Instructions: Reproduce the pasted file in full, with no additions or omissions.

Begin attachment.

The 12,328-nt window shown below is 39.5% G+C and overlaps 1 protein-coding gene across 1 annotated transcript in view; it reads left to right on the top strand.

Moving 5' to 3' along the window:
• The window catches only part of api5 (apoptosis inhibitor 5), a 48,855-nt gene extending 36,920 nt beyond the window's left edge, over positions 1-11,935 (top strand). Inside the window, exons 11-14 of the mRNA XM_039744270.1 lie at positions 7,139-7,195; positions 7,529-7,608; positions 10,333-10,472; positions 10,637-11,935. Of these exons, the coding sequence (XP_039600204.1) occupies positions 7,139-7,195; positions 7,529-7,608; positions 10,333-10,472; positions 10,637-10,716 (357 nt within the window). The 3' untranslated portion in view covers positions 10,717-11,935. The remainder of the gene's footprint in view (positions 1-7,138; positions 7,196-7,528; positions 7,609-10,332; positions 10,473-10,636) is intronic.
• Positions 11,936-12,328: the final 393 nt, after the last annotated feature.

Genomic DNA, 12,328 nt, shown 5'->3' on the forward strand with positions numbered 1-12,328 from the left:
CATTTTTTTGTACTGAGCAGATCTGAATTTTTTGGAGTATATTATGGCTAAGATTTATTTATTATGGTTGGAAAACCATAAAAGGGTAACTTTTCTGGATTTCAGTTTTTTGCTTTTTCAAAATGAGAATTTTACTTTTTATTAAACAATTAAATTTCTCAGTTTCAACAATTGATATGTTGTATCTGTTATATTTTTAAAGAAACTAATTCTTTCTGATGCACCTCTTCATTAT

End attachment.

The 12,328-nt window shown below is 39.5% G+C and overlaps 1 protein-coding gene across 1 annotated transcript in view; it reads left to right on the top strand.

Moving 5' to 3' along the window:
• The window catches only part of api5 (apoptosis inhibitor 5), a 48,855-nt gene extending 36,920 nt beyond the window's left edge, over positions 1-11,935 (top strand). Inside the window, exons 11-14 of the mRNA XM_039744270.1 lie at positions 7,139-7,195; positions 7,529-7,608; positions 10,333-10,472; positions 10,637-11,935. Of these exons, the coding sequence (XP_039600204.1) occupies positions 7,139-7,195; positions 7,529-7,608; positions 10,333-10,472; positions 10,637-10,716 (357 nt within the window). The 3' untranslated portion in view covers positions 10,717-11,935. The remainder of the gene's footprint in view (positions 1-7,138; positions 7,196-7,528; positions 7,609-10,332; positions 10,473-10,636) is intronic.
• Positions 11,936-12,328: the final 393 nt, after the last annotated feature.

Genomic DNA, 12,328 nt, shown 5'->3' on the forward strand with positions numbered 1-12,328 from the left:
CATTTTTTTGTACTGAGCAGATCTGAATTTTTTGGAGTATATTATGGCTAAGATTTATTTATTATGGTTGGAAAACCATAAAAGGGTAACTTTTCTGGATTTCAGTTTTTTGCTTTTTCAAAATGAGAATTTTACTTTTTATTAAACAATTAAATTTCTCAGTTTCAACAATTGATATGTTGTATCTGTTATATTTTTAAAGAAACTAATTCTTTCTGATGCACCTCTTCATTAT